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SAMHSA News Release

Date: 5/3/2011 9:00 AM
Media Contact: SAMHSA Press Office
Telephone: 240-276-2130

New SAMHSA study finds trauma-informed care improves behavioral and emotional health of children

Trauma-informed services and supports can lead to improved school attendance, fewer arrests, and reduced suicide attempts
According to data released today by the Substance Abuse and Mental Health Services Administration (SAMHSA), children and youth affected by traumatic events improve their functioning in community-based "system of care" programs. Traumatic events can include witnessing or experiencing physical or sexual abuse; violence in families and communities; natural disasters; wartime events and terrorism; accidental or violent death of a loved one; and a life-threatening injury or illness.
 
The report, Helping Children and Youth Who Have Experienced Traumatic Events, shows that after 12 months of accessing services within a community-based system of care, 44 percent of children and youth improved their school attendance, 41 percent improved their grades, and youth suicide attempts fell by 64 percent. In addition, the number of youth reporting arrests in the past 6 months fell by 36 percent. A "system of care" is the organizational philosophy and framework designed to create a network of effective community-based services and supports to improve the lives of children and youth with or at risk of serious mental health conditions and their families.
 
Similarly the report shows that children and youth receiving trauma specific services delivered through SAMHSA funded programs experienced a 20 percent drop in the number experiencing problems at school, a 59 percent drop in the number with problems with suicidality, and a 57 percent drop in number of children engaging in delinquent behavior after 6 months of service. Overall, youth served by this specialized approach showed significant reductions in symptoms of post-traumatic stress disorder (PTSD).
 
"More than a quarter of the children in the United States will be exposed to a traumatic event before turning 4 years old," said SAMHSA Administrator Pamela S. Hyde, J.D. "Severe trauma can alter brain activity patterns in children that can lead to mental, emotional and behavioral disorders. It is critically important that they get the specialized services and supports that work to build resilience."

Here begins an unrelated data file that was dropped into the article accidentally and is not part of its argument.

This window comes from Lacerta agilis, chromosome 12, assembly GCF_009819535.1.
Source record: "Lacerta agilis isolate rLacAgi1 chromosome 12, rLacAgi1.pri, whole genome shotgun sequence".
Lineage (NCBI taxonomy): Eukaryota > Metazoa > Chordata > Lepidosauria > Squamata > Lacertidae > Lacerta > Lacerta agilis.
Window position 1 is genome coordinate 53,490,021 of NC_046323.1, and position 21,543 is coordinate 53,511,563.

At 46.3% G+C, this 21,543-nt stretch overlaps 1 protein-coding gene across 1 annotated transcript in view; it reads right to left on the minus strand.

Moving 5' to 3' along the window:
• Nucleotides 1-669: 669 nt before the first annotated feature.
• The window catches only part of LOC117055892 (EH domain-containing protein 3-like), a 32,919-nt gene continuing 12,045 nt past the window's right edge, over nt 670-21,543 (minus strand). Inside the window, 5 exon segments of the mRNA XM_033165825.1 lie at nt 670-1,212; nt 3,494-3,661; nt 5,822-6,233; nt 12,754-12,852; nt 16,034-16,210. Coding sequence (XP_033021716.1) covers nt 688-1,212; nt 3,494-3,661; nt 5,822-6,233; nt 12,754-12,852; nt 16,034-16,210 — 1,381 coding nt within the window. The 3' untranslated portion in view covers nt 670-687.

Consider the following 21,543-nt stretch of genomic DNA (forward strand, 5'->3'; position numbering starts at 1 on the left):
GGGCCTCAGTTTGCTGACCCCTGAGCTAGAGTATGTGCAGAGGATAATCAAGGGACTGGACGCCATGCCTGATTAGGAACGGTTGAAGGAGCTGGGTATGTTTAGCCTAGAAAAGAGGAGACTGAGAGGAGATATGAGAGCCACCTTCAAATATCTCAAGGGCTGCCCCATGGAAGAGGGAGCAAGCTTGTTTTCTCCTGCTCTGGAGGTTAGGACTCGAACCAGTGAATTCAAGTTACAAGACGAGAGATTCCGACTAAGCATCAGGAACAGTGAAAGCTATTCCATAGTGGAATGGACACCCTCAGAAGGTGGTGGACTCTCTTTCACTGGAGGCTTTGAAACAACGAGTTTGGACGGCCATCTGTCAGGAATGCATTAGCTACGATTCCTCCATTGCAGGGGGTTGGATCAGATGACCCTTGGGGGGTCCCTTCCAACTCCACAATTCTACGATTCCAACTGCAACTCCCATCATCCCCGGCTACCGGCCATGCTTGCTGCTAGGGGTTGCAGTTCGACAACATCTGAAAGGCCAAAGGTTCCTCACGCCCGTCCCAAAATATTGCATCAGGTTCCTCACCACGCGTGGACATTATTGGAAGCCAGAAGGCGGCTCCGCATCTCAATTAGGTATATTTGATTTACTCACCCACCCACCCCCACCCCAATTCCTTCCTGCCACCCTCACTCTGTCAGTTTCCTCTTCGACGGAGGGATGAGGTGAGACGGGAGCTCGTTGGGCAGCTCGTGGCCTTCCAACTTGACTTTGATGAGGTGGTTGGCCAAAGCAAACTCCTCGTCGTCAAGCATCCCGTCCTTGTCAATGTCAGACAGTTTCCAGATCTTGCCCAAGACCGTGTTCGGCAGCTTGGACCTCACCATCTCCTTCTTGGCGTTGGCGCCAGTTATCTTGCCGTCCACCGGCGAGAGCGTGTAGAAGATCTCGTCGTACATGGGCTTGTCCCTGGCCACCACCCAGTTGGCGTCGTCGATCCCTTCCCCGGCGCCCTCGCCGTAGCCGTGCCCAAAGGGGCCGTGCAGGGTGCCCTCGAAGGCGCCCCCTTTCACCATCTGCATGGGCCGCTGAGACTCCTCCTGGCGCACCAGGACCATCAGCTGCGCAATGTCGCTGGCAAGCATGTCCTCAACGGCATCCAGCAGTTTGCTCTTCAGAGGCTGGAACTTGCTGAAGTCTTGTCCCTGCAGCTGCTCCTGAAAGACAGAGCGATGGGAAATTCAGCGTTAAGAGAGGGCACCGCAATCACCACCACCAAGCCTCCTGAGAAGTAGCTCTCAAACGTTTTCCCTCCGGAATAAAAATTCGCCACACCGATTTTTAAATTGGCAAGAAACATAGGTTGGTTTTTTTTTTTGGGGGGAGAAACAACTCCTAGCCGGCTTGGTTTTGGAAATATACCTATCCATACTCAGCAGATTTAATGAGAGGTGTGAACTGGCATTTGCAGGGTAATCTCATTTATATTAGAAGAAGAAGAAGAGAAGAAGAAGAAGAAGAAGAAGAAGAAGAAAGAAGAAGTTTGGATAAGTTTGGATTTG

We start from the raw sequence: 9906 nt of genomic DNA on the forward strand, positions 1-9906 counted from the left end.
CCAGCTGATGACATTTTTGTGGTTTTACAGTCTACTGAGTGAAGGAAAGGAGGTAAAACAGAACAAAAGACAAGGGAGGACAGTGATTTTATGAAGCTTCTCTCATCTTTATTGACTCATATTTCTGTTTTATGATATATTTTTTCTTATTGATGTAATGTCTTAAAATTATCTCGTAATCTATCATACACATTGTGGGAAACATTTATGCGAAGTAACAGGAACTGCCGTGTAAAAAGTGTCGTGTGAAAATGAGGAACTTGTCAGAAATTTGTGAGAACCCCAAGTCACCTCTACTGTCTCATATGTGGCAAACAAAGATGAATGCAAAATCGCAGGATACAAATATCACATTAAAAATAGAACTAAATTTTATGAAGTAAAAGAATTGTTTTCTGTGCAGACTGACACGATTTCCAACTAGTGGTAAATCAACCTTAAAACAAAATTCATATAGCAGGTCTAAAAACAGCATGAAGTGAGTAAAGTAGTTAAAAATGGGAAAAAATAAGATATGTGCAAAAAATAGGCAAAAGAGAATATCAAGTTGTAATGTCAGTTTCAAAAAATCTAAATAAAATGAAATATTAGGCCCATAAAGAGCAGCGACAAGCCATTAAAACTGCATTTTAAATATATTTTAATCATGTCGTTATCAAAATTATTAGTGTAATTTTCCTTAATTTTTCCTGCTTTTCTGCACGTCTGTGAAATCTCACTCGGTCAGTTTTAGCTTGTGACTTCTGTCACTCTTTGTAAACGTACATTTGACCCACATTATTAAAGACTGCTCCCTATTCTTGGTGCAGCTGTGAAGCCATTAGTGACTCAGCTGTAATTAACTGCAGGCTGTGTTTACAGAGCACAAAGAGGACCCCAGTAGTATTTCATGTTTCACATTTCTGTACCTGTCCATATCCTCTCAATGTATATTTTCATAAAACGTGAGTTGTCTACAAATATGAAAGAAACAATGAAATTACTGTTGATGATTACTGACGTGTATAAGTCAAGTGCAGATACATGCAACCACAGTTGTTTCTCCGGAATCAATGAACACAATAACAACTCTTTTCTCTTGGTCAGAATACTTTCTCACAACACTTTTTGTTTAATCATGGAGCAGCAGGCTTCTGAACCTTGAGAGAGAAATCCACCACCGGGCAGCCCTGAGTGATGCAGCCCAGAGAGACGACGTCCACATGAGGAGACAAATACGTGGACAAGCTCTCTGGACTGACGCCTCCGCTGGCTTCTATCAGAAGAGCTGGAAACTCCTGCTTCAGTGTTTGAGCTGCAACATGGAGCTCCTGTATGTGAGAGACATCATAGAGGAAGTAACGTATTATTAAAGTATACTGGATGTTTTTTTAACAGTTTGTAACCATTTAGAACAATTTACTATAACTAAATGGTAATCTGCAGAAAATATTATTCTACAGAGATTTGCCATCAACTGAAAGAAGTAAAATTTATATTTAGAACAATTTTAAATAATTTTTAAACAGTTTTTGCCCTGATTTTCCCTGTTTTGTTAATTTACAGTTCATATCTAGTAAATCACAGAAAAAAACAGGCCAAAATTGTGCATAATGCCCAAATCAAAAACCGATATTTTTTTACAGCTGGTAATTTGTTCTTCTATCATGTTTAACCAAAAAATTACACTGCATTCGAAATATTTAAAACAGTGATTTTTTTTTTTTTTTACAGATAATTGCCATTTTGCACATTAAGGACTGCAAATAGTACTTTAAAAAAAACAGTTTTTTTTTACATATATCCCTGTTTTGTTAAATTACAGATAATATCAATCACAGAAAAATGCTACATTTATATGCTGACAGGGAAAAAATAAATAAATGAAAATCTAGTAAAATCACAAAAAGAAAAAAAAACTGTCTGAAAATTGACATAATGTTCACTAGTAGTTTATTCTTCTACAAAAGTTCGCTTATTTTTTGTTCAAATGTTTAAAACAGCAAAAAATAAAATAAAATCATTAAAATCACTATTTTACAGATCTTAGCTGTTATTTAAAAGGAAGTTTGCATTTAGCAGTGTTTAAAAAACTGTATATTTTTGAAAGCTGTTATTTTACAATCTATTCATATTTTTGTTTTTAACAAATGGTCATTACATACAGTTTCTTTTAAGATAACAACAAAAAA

The report was released today, National Children’s Mental Health Awareness Day (Awareness Day), SAMHSA’s annual celebration of the importance of caring for every child’s mental health, and as part of the agency’s observance of Mental Health Month. Awareness Day is part of SAMHSA’s strategic initiative on public awareness and support, and is a collaboration of more than 100 national organizations and Federal agencies and programs working to provide greater access to community-based mental health services and supports for children and youth with serious mental health conditions and their families. Across the country, more than 1,000 communities celebrated this annual observance with local events; social media campaigns; and dance, music, and visual activities with children to raise awareness about the importance of children’s mental health.
 
To download Helping Children and Youth Who Have Experienced Traumatic Events and view the full list of field references, go to http://www.samhsa.gov/children/SAMHSA_Short_Report_2011.pdf  or visit http://www.samhsa.gov/children/.

SAMHSA is a public health agency within the Department of Health and Human Services. Its mission is to reduce the impact of substance abuse and mental illness on America’s communities.



Last updated: 5/3/2011 12:00 PM

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